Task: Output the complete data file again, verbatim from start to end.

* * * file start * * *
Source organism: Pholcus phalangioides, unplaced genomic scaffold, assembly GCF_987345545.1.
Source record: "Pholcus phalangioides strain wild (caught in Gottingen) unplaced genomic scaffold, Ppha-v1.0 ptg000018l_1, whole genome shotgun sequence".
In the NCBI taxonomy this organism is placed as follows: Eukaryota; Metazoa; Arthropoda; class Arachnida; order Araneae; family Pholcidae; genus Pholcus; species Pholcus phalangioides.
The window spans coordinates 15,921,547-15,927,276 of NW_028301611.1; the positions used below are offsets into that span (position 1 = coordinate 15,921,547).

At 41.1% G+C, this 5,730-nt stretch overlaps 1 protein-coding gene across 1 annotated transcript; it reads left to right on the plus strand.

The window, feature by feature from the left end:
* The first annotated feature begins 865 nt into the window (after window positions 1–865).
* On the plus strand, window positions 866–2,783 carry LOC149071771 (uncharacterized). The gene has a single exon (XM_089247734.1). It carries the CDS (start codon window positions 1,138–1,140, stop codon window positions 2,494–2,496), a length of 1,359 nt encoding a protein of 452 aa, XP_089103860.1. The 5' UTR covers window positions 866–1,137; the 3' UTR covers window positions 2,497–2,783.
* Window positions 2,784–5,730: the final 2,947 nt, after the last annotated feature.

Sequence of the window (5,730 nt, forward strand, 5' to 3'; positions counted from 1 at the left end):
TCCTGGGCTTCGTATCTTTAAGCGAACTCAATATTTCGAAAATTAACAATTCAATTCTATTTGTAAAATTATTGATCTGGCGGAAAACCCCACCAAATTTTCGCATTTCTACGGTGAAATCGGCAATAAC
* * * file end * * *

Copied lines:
Source organism: Pholcus phalangioides, unplaced genomic scaffold, assembly GCF_987345545.1.
Source record: "Pholcus phalangioides strain wild (caught in Gottingen) unplaced genomic scaffold, Ppha-v1.0 ptg000018l_1, whole genome shotgun sequence".
In the NCBI taxonomy this organism is placed as follows: Eukaryota; Metazoa; Arthropoda; class Arachnida; order Araneae; family Pholcidae; genus Pholcus; species Pholcus phalangioides.
The window spans coordinates 15,921,547-15,927,276 of NW_028301611.1; the positions used below are offsets into that span (position 1 = coordinate 15,921,547).

At 41.1% G+C, this 5,730-nt stretch overlaps 1 protein-coding gene across 1 annotated transcript; it reads left to right on the plus strand.

The window, feature by feature from the left end:
* The first annotated feature begins 865 nt into the window (after window positions 1–865).
* On the plus strand, window positions 866–2,783 carry LOC149071771 (uncharacterized). The gene has a single exon (XM_089247734.1). It carries the CDS (start codon window positions 1,138–1,140, stop codon window positions 2,494–2,496), a length of 1,359 nt encoding a protein of 452 aa, XP_089103860.1. The 5' UTR covers window positions 866–1,137; the 3' UTR covers window positions 2,497–2,783.
* Window positions 2,784–5,730: the final 2,947 nt, after the last annotated feature.

Sequence of the window (5,730 nt, forward strand, 5' to 3'; positions counted from 1 at the left end):
TCCTGGGCTTCGTATCTTTAAGCGAACTCAATATTTCGAAAATTAACAATTCAATTCTATTTGTAAAATTATTGATCTGGCGGAAAACCCCACCAAATTTTCGCATTTCTACGGTGAAATCGGCAATAAC